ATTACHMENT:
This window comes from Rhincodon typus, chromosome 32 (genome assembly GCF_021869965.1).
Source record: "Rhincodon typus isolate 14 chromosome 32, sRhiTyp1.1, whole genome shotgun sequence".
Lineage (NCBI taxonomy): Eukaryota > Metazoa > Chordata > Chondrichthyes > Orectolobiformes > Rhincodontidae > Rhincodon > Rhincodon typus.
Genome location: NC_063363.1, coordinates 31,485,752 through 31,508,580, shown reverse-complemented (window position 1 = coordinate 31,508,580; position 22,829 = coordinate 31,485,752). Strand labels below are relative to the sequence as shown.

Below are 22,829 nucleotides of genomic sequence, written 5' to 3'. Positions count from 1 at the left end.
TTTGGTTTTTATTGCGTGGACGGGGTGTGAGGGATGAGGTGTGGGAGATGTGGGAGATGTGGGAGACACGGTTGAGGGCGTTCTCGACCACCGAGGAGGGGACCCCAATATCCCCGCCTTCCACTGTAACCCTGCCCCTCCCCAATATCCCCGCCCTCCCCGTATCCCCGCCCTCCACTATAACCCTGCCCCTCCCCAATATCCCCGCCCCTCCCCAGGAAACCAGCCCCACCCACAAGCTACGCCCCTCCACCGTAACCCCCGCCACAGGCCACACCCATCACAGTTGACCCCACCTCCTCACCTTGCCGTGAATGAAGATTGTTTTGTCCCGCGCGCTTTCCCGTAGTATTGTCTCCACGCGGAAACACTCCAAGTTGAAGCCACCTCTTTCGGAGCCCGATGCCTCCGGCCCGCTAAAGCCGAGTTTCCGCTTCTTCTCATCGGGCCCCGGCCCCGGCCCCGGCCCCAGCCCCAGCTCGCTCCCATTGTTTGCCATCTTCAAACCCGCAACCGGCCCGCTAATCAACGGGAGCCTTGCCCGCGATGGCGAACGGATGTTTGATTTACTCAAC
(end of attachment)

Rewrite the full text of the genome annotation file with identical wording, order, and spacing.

This window comes from Rhincodon typus, chromosome 32 (genome assembly GCF_021869965.1).
Source record: "Rhincodon typus isolate 14 chromosome 32, sRhiTyp1.1, whole genome shotgun sequence".
Lineage (NCBI taxonomy): Eukaryota > Metazoa > Chordata > Chondrichthyes > Orectolobiformes > Rhincodontidae > Rhincodon > Rhincodon typus.
Genome location: NC_063363.1, coordinates 31,485,752 through 31,508,580, shown reverse-complemented (window position 1 = coordinate 31,508,580; position 22,829 = coordinate 31,485,752). Strand labels below are relative to the sequence as shown.

Below are 22,829 nucleotides of genomic sequence, written 5' to 3'. Positions count from 1 at the left end.
TTTGGTTTTTATTGCGTGGACGGGGTGTGAGGGATGAGGTGTGGGAGATGTGGGAGATGTGGGAGACACGGTTGAGGGCGTTCTCGACCACCGAGGAGGGGACCCCAATATCCCCGCCTTCCACTGTAACCCTGCCCCTCCCCAATATCCCCGCCCTCCCCGTATCCCCGCCCTCCACTATAACCCTGCCCCTCCCCAATATCCCCGCCCCTCCCCAGGAAACCAGCCCCACCCACAAGCTACGCCCCTCCACCGTAACCCCCGCCACAGGCCACACCCATCACAGTTGACCCCACCTCCTCACCTTGCCGTGAATGAAGATTGTTTTGTCCCGCGCGCTTTCCCGTAGTATTGTCTCCACGCGGAAACACTCCAAGTTGAAGCCACCTCTTTCGGAGCCCGATGCCTCCGGCCCGCTAAAGCCGAGTTTCCGCTTCTTCTCATCGGGCCCCGGCCCCGGCCCCGGCCCCAGCCCCAGCTCGCTCCCATTGTTTGCCATCTTCAAACCCGCAACCGGCCCGCTAATCAACGGGAGCCTTGCCCGCGATGGCGAACGGATGTTTGATTTACTCAAC